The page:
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The impact of New Jersey’s cash bail reform

On Behalf of | Jun 7, 2024 | Criminal Defense |

In 2014, voters in New Jersey approved a constitutional amendment to end pretrial detention for people who cannot pay their bail.

The cash bail reform came into effect in 2017. With this change, instead of requiring cash bail, New Jersey courts and judges evaluate an individual’s risk to determine whether they may be released or stay in jail before their trial.

Predictably, not everyone supported this shift. Today, some lawmakers still criticize other politicians for being “too soft on crime” and call for the return of cash bail.

However, a study about the reform’s impact on public safety showed that the number of people detained pretrial has significantly dropped, but the number of crimes has not increased.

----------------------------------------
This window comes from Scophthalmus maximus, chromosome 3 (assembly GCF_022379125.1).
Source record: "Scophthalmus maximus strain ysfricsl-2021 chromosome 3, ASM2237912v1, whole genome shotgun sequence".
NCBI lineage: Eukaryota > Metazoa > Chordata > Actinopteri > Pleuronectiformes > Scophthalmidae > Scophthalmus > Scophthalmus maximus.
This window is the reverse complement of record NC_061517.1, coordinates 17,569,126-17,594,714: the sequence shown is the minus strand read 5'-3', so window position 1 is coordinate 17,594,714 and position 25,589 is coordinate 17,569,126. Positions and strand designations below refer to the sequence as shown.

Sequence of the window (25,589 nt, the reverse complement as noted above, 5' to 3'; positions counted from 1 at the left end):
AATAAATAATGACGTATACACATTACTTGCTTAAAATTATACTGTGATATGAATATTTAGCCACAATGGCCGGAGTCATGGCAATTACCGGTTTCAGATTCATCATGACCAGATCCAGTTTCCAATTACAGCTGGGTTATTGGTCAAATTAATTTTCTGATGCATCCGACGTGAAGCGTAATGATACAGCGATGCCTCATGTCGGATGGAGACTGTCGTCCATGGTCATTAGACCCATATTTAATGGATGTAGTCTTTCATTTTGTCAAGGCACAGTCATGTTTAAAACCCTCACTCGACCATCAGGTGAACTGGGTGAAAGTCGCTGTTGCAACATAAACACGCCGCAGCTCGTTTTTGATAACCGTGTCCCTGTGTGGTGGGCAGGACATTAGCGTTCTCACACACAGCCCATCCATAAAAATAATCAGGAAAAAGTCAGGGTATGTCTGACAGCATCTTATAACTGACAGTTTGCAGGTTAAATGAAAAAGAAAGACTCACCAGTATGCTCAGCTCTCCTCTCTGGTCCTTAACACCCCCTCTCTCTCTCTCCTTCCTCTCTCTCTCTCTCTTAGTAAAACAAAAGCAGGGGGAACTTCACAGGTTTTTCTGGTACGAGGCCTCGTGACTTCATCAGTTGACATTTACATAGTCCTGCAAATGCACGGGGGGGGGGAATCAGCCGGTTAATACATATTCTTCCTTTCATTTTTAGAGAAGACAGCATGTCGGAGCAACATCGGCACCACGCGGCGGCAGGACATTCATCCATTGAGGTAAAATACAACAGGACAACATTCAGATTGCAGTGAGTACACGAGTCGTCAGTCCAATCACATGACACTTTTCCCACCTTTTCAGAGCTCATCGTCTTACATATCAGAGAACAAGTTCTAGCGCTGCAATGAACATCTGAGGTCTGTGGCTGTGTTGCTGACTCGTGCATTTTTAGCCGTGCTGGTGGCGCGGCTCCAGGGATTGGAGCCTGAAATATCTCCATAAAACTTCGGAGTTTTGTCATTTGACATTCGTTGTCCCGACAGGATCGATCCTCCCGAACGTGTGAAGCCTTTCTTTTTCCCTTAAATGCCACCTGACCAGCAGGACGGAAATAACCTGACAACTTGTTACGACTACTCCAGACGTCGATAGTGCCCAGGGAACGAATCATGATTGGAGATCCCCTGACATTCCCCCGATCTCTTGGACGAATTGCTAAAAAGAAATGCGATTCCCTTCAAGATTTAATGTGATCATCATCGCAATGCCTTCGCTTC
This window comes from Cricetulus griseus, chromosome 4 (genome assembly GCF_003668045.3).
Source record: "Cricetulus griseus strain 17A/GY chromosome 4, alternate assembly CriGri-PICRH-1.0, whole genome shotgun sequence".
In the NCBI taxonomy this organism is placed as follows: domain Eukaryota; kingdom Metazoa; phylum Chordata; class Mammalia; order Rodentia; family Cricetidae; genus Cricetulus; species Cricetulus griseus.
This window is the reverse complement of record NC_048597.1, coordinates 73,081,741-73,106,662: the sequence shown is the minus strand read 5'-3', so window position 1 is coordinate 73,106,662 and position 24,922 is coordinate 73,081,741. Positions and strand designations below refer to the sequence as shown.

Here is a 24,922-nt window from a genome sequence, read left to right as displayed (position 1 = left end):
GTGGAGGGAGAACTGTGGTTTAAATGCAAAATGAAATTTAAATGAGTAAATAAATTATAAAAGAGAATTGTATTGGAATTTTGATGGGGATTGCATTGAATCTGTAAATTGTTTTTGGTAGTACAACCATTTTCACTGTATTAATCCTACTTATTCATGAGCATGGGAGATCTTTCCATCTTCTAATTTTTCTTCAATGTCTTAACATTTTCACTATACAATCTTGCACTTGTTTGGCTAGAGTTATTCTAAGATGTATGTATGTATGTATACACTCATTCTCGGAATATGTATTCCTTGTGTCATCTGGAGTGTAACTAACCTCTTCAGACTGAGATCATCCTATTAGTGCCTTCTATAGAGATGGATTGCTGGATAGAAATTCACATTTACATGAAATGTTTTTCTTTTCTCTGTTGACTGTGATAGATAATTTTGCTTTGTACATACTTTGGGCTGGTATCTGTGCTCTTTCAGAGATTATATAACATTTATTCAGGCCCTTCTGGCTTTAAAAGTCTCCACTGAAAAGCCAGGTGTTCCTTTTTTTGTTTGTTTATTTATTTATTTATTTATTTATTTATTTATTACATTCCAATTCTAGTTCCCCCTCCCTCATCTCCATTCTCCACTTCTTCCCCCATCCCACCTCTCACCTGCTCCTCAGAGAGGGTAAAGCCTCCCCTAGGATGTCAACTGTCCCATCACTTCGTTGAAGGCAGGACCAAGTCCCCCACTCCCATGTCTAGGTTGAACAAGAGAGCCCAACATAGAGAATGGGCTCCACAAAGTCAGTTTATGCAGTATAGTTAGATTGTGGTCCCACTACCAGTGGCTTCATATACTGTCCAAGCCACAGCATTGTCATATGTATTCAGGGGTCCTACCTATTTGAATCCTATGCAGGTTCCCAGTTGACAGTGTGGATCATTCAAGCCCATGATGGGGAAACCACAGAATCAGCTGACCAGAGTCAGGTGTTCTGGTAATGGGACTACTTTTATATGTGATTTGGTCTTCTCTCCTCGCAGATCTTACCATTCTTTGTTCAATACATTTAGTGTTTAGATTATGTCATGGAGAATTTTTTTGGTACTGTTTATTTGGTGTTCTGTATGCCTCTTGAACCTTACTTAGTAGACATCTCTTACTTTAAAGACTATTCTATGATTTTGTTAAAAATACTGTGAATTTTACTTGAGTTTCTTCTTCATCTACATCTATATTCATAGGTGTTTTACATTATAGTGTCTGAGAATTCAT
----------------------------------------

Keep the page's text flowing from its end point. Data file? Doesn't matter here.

Reduced incarceration without increasing crime

In May 2024, a group of researchers published a study evaluating bail reform’s effect on gun violence. The study’s proponent started with the hypothesis that the amendment would not result in increased violence but might even reduce it.

While their research did not find that the reform reduces violence, they discovered that it didn’t increase gun violence. Moreover, their findings are consistent with previous studies that have found no increases in new criminal charges against those released pretrial under bail reform.

The results of the research suggest that bail reform may be crucial for lowering the number of jail incarcerations without exacerbating violence within the community.

The limitations of the study

Like all research, the study about the amendment has its limitations. First, it only evaluated data from three years before the reform took effect, from 2014 to 2016, and three years after, from 2017 to 2019.

Moreover, the researchers did not completely account for all other elements that might be impacting rates of gun violence in the state.

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